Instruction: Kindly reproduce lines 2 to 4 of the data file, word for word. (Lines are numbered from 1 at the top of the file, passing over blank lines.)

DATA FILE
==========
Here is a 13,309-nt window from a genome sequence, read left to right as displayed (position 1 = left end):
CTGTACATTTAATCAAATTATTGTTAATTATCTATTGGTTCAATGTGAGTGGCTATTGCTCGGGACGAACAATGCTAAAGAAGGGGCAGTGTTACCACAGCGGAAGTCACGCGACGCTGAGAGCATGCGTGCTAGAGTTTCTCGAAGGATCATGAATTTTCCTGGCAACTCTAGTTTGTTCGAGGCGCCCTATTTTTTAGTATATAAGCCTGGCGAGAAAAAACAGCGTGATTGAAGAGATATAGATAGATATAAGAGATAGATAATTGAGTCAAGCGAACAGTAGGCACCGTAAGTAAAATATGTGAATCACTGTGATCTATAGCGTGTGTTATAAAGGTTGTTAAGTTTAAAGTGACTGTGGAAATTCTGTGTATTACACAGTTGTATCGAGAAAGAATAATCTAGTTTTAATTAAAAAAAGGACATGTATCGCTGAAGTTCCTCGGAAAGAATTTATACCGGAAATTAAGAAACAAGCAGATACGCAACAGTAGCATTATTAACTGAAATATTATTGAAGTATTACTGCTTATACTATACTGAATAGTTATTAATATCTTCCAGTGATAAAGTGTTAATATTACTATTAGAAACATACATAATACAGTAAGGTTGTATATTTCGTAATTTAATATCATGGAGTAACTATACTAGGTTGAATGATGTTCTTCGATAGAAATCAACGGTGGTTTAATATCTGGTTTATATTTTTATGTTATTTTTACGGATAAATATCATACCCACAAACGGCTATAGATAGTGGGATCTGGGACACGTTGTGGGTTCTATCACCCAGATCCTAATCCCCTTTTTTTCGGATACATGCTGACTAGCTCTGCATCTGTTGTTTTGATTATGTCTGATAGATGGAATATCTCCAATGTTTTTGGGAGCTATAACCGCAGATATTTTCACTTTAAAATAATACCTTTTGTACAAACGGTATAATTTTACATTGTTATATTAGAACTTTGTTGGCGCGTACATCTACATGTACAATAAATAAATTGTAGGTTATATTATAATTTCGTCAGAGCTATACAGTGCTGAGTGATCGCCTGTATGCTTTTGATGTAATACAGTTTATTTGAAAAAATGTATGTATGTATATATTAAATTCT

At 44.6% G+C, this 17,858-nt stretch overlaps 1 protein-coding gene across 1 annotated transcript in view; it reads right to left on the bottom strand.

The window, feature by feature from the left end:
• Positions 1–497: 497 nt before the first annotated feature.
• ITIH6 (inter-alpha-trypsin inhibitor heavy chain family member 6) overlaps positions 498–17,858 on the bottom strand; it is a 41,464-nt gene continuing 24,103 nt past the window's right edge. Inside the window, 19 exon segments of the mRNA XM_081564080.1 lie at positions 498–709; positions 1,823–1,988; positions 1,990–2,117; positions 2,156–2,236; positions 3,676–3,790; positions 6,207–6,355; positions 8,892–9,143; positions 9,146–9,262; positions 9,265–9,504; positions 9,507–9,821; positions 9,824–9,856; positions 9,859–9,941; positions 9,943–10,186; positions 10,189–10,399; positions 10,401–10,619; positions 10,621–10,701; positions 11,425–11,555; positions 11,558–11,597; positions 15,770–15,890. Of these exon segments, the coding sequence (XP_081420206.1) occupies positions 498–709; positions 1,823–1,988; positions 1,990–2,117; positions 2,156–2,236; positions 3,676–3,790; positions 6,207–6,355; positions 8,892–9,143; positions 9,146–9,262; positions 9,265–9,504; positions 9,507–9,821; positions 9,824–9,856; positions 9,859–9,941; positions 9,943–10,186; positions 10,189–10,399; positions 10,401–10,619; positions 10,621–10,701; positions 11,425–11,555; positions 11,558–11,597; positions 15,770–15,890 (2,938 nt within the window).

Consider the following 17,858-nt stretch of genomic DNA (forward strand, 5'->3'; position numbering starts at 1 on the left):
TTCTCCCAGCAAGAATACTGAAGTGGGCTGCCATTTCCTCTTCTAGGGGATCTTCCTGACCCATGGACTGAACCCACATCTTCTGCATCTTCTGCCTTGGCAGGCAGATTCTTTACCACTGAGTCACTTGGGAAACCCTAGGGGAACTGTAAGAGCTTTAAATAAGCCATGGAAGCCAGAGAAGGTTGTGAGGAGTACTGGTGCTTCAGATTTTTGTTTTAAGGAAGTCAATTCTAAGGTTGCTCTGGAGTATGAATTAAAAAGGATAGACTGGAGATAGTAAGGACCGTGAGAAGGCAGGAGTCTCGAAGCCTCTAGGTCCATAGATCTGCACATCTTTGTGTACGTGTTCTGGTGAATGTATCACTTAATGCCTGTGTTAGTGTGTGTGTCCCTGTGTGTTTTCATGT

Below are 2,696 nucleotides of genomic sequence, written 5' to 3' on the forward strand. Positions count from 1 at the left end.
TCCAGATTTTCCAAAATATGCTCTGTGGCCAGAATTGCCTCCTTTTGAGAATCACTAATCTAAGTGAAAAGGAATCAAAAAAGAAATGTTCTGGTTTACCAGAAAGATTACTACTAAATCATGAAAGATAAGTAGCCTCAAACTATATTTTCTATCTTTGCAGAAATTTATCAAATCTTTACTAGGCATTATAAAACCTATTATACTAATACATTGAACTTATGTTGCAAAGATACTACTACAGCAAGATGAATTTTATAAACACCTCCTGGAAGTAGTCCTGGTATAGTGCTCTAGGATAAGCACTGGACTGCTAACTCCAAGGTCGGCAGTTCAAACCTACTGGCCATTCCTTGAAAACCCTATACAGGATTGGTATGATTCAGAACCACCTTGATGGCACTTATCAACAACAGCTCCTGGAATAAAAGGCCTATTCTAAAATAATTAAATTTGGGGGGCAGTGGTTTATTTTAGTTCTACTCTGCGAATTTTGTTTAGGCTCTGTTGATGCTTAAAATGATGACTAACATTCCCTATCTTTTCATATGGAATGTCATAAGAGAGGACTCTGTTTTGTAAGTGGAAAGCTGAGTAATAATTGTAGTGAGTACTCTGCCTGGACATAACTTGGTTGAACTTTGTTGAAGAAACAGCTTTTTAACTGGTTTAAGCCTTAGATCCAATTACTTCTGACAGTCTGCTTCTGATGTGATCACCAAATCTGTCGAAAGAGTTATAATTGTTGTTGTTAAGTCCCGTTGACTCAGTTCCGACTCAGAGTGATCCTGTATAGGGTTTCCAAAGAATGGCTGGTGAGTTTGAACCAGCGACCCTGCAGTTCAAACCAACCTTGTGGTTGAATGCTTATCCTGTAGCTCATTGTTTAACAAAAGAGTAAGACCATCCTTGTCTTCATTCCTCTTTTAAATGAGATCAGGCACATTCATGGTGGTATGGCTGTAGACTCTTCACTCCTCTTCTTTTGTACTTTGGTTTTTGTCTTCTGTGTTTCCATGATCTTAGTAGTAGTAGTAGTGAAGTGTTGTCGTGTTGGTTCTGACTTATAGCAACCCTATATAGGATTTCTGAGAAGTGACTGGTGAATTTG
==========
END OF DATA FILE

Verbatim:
CTGTACATTTAATCAAATTATTGTTAATTATCTATTGGTTCAATGTGAGTGGCTATTGCTCGGGACGAACAATGCTAAAGAAGGGGCAGTGTTACCACAGCGGAAGTCACGCGACGCTGAGAGCATGCGTGCTAGAGTTTCTCGAAGGATCATGAATTTTCCTGGCAACTCTAGTTTGTTCGAGGCGCCCTATTTTTTAGTATATAAGCCTGGCGAGAAAAAACAGCGTGATTGAAGAGATATAGATAGATATAAGAGATAGATAATTGAGTCAAGCGAACAGTAGGCACCGTAAGTAAAATATGTGAATCACTGTGATCTATAGCGTGTGTTATAAAGGTTGTTAAGTTTAAAGTGACTGTGGAAATTCTGTGTATTACACAGTTGTATCGAGAAAGAATAATCTAGTTTTAATTAAAAAAAGGACATGTATCGCTGAAGTTCCTCGGAAAGAATTTATACCGGAAATTAAGAAACAAGCAGATACGCAACAGTAGCATTATTAACTGAAATATTATTGAAGTATTACTGCTTATACTATACTGAATAGTTATTAATATCTTCCAGTGATAAAGTGTTAATATTACTATTAGAAACATACATAATACAGTAAGGTTGTATATTTCGTAATTTAATATCATGGAGTAACTATACTAGGTTGAATGATGTTCTTCGATAGAAATCAACGGTGGTTTAATATCTGGTTTATATTTTTATGTTATTTTTACGGATAAATATCATACCCACAAACGGCTATAGATAGTGGGATCTGGGACACGTTGTGGGTTCTATCACCCAGATCCTAATCCCCTTTTTTTCGGATACATGCTGACTAGCTCTGCATCTGTTGTTTTGATTATGTCTGATAGATGGAATATCTCCAATGTTTTTGGGAGCTATAACCGCAGATATTTTCACTTTAAAATAATACCTTTTGTACAAACGGTATAATTTTACATTGTTATATTAGAACTTTGTTGGCGCGTACATCTACATGTACAATAAATAAATTGTAGGTTATATTATAATTTCGTCAGAGCTATACAGTGCTGAGTGATCGCCTGTATGCTTTTGATGTAATACAGTTTATTTGAAAAAATGTATGTATGTATATATTAAATTCT

At 44.6% G+C, this 17,858-nt stretch overlaps 1 protein-coding gene across 1 annotated transcript in view; it reads right to left on the bottom strand.

The window, feature by feature from the left end: